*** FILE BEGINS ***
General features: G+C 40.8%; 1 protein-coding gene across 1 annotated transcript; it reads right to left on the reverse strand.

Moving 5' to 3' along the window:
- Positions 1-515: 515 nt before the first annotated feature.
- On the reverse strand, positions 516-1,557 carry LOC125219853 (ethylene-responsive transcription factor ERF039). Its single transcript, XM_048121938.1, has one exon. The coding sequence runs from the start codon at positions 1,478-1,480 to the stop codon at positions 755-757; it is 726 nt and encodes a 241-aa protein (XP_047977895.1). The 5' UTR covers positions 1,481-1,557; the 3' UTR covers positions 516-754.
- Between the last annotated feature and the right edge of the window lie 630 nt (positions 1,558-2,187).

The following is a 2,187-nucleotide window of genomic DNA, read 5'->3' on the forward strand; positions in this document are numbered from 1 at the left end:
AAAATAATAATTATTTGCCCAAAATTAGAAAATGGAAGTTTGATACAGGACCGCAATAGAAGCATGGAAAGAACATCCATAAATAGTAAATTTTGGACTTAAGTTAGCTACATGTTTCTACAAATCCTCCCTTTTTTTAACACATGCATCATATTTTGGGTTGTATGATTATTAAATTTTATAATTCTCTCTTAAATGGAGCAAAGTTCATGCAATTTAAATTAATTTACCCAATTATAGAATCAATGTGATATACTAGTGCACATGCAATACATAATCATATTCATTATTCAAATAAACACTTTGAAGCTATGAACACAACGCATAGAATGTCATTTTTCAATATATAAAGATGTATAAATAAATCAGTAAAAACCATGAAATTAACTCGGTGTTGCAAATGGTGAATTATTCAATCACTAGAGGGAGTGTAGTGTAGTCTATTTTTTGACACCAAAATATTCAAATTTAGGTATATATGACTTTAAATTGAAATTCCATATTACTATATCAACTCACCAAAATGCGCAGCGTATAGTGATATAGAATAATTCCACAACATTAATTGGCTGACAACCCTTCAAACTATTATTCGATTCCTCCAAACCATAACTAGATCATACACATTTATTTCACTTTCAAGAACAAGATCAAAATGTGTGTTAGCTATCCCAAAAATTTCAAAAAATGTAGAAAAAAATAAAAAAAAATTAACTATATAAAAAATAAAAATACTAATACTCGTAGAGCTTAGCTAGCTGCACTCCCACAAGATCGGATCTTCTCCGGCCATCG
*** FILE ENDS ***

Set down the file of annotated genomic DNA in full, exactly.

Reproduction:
General features: G+C 40.8%; 1 protein-coding gene across 1 annotated transcript; it reads right to left on the reverse strand.

Moving 5' to 3' along the window:
- Positions 1-515: 515 nt before the first annotated feature.
- On the reverse strand, positions 516-1,557 carry LOC125219853 (ethylene-responsive transcription factor ERF039). Its single transcript, XM_048121938.1, has one exon. The coding sequence runs from the start codon at positions 1,478-1,480 to the stop codon at positions 755-757; it is 726 nt and encodes a 241-aa protein (XP_047977895.1). The 5' UTR covers positions 1,481-1,557; the 3' UTR covers positions 516-754.
- Between the last annotated feature and the right edge of the window lie 630 nt (positions 1,558-2,187).

The following is a 2,187-nucleotide window of genomic DNA, read 5'->3' on the forward strand; positions in this document are numbered from 1 at the left end:
AAAATAATAATTATTTGCCCAAAATTAGAAAATGGAAGTTTGATACAGGACCGCAATAGAAGCATGGAAAGAACATCCATAAATAGTAAATTTTGGACTTAAGTTAGCTACATGTTTCTACAAATCCTCCCTTTTTTTAACACATGCATCATATTTTGGGTTGTATGATTATTAAATTTTATAATTCTCTCTTAAATGGAGCAAAGTTCATGCAATTTAAATTAATTTACCCAATTATAGAATCAATGTGATATACTAGTGCACATGCAATACATAATCATATTCATTATTCAAATAAACACTTTGAAGCTATGAACACAACGCATAGAATGTCATTTTTCAATATATAAAGATGTATAAATAAATCAGTAAAAACCATGAAATTAACTCGGTGTTGCAAATGGTGAATTATTCAATCACTAGAGGGAGTGTAGTGTAGTCTATTTTTTGACACCAAAATATTCAAATTTAGGTATATATGACTTTAAATTGAAATTCCATATTACTATATCAACTCACCAAAATGCGCAGCGTATAGTGATATAGAATAATTCCACAACATTAATTGGCTGACAACCCTTCAAACTATTATTCGATTCCTCCAAACCATAACTAGATCATACACATTTATTTCACTTTCAAGAACAAGATCAAAATGTGTGTTAGCTATCCCAAAAATTTCAAAAAATGTAGAAAAAAATAAAAAAAAATTAACTATATAAAAAATAAAAATACTAATACTCGTAGAGCTTAGCTAGCTGCACTCCCACAAGATCGGATCTTCTCCGGCCATCG